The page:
As a staunch Mendelian, Davenport considered every human characteristic to be controlled by a single gene with dominant and recessive alleles whose expression is not fundamentally altered by the environment (to be contrasted with a multifactorial trait, whose expression is affected by alleles of several – or even many – genes as well as by environmental conditions). Hair color and texture, eye color, temperament, mathematical ability, alcoholism, musical talent, muscular strength, nervousness, and “feeblemindedness” – all were equally simple Mendelian characters to Davenport, each determined by a single gene with a dominant and a recessive allele.

The first fruits of the ERO’s data-collection effort appeared in Heredity in Relation to Eugenics (Davenport, 1911). It contained just about all there was to know about human genetics at the time and included more than 150 pedigree charts, for everything from cataracts to criminality, from epilepsy to eroticism, from ichthyosis to insanity. Some of Davenport’s pedigrees did, in fact, reveal the mode of inheritance of a trait. He correctly deduced that not only was Huntington’s disease inherited as a dominant trait but so were achondroplasia and polydactyly. Albinism was found to be recessively inherited. His pedigree for albinism is reproduced in Figure 13. Examination of this pedigree reveals multiple skipped generations, a substantial proportion of affected females (9 out of 19), and several consanguineous matings, all characteristic of the autosomal recessive mode of inheritance. Note that this pedigree shows females and males not as circles and squares, but as the symbols ♀ and ♂, respectively, a convention followed by English eugenicists such as Karl Pearson (Resta, 1993).

Figure 13.

Pedigree chart of an albino family (♀ = female, ♂ = male, ○ = sex unknown). Filled circles represent albinos. The letters B, P, R, and W represent the four common surnames in this highly inbred community.

Figure 13.

Pedigree chart of an albino family (♀ = female, ♂ = male, ○ = sex unknown). Filled circles represent albinos. The letters B, P, R, and W represent the four common surnames in this highly inbred community.

Many of the pedigree charts Davenport presented in Heredity in Relation to Eugenics were of little value, however. Figure 14, showing the appearance of criminality in a family, serves to illustrate some of the problems in Davenport’s analysis. From the skipped generation in this pedigree, Davenport concluded that criminality is inherited as a recessive trait, “like most neuroses.” Upon closer examination, we find the basis for this inference very shaky indeed. What was the evidence for criminality in this family? Davenport related that the first affected person (I-3) was “a western desperado, drank hard and was involved in a murder.” His grandson (person II-2) was reported to have hitched a ride on a train at age three, run away from reform school 13 times, lied habitually, reneged on debts, and been convicted of burglary.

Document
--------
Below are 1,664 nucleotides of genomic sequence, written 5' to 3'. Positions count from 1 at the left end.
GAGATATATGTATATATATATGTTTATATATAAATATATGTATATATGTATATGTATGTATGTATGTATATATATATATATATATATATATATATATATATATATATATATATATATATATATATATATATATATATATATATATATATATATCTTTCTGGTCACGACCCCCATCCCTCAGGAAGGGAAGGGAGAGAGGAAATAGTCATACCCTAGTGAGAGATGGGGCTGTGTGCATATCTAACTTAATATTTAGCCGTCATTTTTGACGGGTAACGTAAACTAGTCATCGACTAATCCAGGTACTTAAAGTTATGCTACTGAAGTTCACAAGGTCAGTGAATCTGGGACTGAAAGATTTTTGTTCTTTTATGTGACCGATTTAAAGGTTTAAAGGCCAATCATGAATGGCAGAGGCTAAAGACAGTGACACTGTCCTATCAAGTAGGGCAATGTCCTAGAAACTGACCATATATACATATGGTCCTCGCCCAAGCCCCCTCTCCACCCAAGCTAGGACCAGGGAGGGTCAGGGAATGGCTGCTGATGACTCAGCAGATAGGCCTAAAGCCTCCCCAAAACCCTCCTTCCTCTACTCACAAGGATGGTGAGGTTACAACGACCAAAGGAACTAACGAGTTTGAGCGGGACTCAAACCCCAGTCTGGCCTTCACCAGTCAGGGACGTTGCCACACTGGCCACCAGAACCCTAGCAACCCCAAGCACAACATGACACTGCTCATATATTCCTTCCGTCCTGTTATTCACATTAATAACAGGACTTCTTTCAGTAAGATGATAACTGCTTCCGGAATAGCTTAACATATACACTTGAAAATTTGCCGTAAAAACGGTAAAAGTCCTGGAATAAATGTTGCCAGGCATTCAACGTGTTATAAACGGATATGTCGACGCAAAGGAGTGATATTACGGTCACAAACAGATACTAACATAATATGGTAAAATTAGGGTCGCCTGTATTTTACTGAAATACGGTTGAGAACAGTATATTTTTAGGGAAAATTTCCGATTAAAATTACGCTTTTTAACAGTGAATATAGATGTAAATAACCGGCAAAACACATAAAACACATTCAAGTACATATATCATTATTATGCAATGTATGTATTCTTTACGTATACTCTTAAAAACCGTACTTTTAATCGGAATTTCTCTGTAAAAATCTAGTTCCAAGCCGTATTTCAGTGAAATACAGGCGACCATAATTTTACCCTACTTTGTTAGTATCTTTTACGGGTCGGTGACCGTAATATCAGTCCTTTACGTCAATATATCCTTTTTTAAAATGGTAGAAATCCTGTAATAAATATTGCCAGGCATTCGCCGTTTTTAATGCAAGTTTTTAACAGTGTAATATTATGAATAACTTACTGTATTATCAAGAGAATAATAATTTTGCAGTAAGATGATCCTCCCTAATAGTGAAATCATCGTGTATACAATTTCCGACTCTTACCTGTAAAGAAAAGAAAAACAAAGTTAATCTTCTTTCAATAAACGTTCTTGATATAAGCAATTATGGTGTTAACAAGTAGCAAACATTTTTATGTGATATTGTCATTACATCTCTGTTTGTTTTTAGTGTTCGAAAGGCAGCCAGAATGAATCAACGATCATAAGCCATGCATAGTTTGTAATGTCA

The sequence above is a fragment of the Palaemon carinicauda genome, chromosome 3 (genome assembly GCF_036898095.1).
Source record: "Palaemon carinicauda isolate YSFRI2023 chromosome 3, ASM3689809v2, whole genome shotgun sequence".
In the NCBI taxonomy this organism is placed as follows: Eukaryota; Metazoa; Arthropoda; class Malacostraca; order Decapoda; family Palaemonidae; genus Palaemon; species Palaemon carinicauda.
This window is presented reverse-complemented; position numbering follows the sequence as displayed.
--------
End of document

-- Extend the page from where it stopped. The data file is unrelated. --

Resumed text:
Figure 14.

Davenport’s pedigree showing the appearance of criminality.

Figure 14.

Davenport’s pedigree showing the appearance of criminality.

In Heredity in Relation to Eugenics, Davenport wrote that many other traits were mainly, if not entirely, inherited in a recessive mode, including musical, artistic, and literary abilities (p. 61), “bodily energy” (p. 93), epilepsy (p. 72), insanity (“neuropathic taint,” p. 77), alcoholism (“a strong hereditary bias toward alcohol,” p. 83), feeblemindedness (pp. 65–72), and sexual immorality (pp. 90–92).

In a later book, Davenport presented exhaustive evidence that the trait thalassophilia (literally “love of the sea”), a type of maritime wanderlust, was inherited in families of naval officers (Davenport & Scudder, 1919). One such family was that of British Vice-Admiral Cuthbert Collingwood, the hero of the Battle of Trafalgar in 1805 (Figure 15). On the basis of this and many additional pedigrees, Davenport concluded that thalassophilia was recessive and sex-limited because it often skipped a generation and occurred only in males. (His research had failed to uncover any naval officers who were women.)

Figure 15.

Davenport’s pedigree showing the appearance of “thalassophilia.”

Figure 15.

Davenport’s pedigree showing the appearance of “thalassophilia.”

Problems with Davenport’s Pedigrees Analysis

There are many problems with the pedigrees Charles Davenport constructed and interpreted using data collected by ERO fieldworkers. First, although many of the traits he considered were straightforward conditions such as albinism, polydactyly, and color blindness, many were complex and ill-defined, like alcoholism, musical ability, pauperism, mechanical skill, general mental ability, nervousness, and, of course, “feeblemindedness.” For pedigree analysis to be successful, the trait under study must be well defined and easily discriminated.

Second, the fact that a trait runs in a family does not prove that the trait has a genetic basis. It is not uncommon for traits that at first appear to be inherited to be found to have an environmental basis. (Such an environmentally caused phenotype that mimics a genetic condition is called a phenocopy.) Multiple occurrences of a disease in a family may be due to a bacterial or viral infection, a nutritional deficiency, or the exposure to an environmental toxin. It is important to remember that just because a trait is familial (i.e., running in a family), that does not necessarily mean it is genetic.

The list of familial traits that are unlikely to have a genetic underpinning is long: language and dialect, religious belief (or lack thereof), political affiliation, and even sports team allegiance. Other characteristics develop through a complex interplay of genetic predispositions and life experiences, notably musical talent, athletic ability, alcoholism, and mental illness. Two criteria must be met to establish a genetic causation (Mange & Mange, 1999):